I am sure there have been times when you needed subtitles for a specific film, only to find that they are out of sync.
This tutorial is going to show you a quick and easy way of permanently fixing this problem with Subtitle Workshop.
Things you are going to need...
1. Subtitle Workshop. You can download that here.
Subtitle Workshop Download
2. Your avi film. (Please read Note 1 below)
3. The out of sync srt you have found.
4. A computer. (duhhh)
The problem in my example...
Now, the problem here is, I have an avi film with a framerate of 25 FPS.
The subtitle file I have downloaded happens to be for a film with a framerate of 23.976 FPS. (couldn't find another proper file)
Obviously with the difference in the framerate, the film runtime and the subtitle runtime will differ.
The film will be slightly faster and shorter and the subtitles will have a longer and wider spread duration, resulting in late subtitles.
This can easily be fixed by adjusting the timestamps in the srt file to match the duration of the film.
Now to begin...
I like to name the avi and the srt files the same. It makes for easy playback with VLC when they both play at the same time.
First, you will need to run Subtitle Workshop and drag the files into the following windows.
As the film is playing, take note of exactly when the first word is spoken in the film (give or take a few milliseconds).
Press Rewind, Play and Pause until you think you have it as close as possible.
Also have a look when the first subtitle is supposed to play.
In my example below, you will see the film speaks at 00:00:45,147.
The subtitles are to play at 00:00:46,702.
In other words, the subtitles will show 00:00:01,555 seconds after the film has started speaking.
After about an hour and a half of film, the milliseconds add up to a point where near the end of the film, they will be a few minutes late.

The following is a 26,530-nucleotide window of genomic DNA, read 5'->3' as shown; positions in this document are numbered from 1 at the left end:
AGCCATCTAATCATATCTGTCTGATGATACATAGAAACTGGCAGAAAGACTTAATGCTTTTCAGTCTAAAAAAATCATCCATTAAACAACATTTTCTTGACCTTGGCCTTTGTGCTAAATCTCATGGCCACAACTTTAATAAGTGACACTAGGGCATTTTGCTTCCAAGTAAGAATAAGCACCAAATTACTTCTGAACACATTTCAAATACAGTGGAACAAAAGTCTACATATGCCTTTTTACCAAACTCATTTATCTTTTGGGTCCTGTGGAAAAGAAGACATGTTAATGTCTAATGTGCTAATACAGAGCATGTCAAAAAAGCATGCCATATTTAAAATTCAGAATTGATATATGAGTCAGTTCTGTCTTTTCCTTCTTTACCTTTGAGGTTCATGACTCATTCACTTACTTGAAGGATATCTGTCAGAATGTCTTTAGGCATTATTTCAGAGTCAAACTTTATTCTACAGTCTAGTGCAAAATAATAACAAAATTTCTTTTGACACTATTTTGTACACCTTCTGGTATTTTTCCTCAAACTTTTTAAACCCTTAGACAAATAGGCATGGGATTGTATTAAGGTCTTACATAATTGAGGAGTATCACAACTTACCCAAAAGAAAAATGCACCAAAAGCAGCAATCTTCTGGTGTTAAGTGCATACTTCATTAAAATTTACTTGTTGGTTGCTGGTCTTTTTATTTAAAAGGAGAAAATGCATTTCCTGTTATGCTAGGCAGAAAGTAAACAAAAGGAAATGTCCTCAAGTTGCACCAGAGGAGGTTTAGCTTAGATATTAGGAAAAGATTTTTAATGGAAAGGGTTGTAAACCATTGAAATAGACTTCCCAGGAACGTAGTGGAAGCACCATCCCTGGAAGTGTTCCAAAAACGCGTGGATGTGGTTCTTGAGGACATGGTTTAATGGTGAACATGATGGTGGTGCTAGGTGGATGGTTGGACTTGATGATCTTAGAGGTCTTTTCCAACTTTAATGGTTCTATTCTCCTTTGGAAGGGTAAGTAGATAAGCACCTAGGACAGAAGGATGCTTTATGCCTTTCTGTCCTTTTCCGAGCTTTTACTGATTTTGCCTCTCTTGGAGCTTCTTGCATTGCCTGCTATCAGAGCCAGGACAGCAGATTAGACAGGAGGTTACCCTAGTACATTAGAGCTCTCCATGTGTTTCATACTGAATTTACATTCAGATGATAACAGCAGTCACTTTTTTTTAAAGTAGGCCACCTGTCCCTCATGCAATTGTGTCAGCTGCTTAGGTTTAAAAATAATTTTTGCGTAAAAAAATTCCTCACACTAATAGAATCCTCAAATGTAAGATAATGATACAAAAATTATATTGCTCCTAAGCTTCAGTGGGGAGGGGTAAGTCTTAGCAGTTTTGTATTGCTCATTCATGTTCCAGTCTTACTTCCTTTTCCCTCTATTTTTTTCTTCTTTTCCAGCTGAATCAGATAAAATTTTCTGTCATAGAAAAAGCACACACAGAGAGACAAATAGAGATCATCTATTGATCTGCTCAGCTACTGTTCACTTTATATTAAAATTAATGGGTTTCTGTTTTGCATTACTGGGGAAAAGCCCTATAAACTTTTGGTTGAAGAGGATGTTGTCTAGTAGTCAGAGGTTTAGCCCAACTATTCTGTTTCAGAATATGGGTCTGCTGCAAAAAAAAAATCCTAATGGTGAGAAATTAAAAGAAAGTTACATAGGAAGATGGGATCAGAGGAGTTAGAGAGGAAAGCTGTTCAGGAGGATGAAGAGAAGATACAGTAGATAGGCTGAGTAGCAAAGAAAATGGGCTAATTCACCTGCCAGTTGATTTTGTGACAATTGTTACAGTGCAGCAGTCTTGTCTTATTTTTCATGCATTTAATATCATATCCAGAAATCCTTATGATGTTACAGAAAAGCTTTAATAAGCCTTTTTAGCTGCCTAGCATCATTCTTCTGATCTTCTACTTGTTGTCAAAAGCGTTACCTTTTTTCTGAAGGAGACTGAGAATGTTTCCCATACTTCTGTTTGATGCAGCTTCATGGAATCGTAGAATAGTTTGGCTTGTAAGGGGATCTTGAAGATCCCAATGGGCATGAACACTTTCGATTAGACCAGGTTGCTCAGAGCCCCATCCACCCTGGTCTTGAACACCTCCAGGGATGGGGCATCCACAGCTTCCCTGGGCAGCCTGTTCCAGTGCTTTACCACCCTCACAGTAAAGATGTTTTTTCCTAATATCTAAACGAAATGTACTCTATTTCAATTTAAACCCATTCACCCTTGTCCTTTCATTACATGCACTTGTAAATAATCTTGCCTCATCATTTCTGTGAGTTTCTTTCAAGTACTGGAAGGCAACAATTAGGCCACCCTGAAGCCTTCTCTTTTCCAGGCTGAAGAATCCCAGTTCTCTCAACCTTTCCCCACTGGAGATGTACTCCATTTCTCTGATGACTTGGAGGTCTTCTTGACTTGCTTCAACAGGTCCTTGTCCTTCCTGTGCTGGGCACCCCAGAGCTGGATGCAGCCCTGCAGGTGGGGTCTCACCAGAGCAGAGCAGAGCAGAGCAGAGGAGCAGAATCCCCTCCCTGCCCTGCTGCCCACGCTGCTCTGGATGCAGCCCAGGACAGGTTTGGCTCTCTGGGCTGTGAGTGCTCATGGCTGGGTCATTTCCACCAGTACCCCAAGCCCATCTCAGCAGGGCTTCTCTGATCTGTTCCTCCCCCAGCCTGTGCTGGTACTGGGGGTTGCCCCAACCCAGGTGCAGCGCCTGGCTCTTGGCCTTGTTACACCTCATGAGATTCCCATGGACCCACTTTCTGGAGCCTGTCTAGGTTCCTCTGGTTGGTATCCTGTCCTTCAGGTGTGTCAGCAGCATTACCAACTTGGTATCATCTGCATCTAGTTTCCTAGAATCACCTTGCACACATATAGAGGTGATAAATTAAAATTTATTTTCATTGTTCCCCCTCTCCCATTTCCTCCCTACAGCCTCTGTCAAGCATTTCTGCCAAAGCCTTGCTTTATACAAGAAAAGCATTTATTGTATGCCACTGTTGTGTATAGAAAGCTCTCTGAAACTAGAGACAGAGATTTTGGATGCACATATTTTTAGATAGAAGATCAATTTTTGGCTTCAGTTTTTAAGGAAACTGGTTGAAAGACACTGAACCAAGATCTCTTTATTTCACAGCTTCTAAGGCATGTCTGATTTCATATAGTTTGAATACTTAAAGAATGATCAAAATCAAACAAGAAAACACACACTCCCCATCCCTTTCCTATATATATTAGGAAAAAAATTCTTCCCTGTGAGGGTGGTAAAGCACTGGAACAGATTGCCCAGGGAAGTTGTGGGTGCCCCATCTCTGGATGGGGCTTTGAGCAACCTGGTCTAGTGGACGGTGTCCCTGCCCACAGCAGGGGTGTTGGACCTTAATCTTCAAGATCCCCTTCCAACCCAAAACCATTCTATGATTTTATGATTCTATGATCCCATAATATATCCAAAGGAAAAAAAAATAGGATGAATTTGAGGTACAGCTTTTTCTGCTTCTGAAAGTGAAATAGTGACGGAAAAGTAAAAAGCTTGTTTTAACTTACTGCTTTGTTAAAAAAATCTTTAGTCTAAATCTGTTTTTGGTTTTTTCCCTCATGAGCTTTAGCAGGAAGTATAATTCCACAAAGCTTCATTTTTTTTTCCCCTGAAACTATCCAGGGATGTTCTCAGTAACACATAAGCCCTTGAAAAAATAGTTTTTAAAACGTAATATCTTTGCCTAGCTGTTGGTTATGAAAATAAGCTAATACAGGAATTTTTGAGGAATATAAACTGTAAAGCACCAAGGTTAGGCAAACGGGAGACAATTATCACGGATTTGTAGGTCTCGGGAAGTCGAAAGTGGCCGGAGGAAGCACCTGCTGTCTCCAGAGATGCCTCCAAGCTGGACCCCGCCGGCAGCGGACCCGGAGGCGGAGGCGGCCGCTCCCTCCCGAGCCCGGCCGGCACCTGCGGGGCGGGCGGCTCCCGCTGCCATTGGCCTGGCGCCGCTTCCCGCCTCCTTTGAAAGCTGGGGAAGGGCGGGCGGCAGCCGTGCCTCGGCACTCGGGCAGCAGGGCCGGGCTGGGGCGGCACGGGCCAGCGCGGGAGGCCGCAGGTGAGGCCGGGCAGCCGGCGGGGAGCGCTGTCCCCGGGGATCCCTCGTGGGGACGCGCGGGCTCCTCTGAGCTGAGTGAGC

Anyhow, enough of that.
Now, you will need to find the final spoken word in the film and the final subtitle timestamp.
Do it the same way as I explained above and make note of these times as well.
Your next step is to adjust the srt times.
Press CTRL-ALT-P and a new window will open. Click on the Simple button to give you (wait for it...) a Simple view.
This window now displays your current First and Last srt times.
You will need to change the times to those you made note of during the film.
It should look like this when you change the time fields.
When ready, hit the Adjust button.
Now, if you look at your main subtitle times, you will see that they have changed to your noted times.
Finally, it's time to save your new srt. Click File and choose Save As. Saving as SubRip will save it as an srt file.
Double Click the icon and it will open the save window. Unfortunately, it will save it as the same name and want to overwrite the previous file.
I suggest you call it something else for the time being in case you are not satisfied with the results. You can rename it later.
Well, that's it.
Sometimes it is not possible to find properly working subtitles.
I hope this will help you fix some of the common sync problems.
The Subtitle Workshop does not play all files like MKV and MP4's.
In this case, you can still use it by dragging the srt into workshop without the film loaded.
You can use another media player like VLC to find the first and last spoken words the same way by playing and pausing.
Then you can simply apply the values to the srt adjuster.
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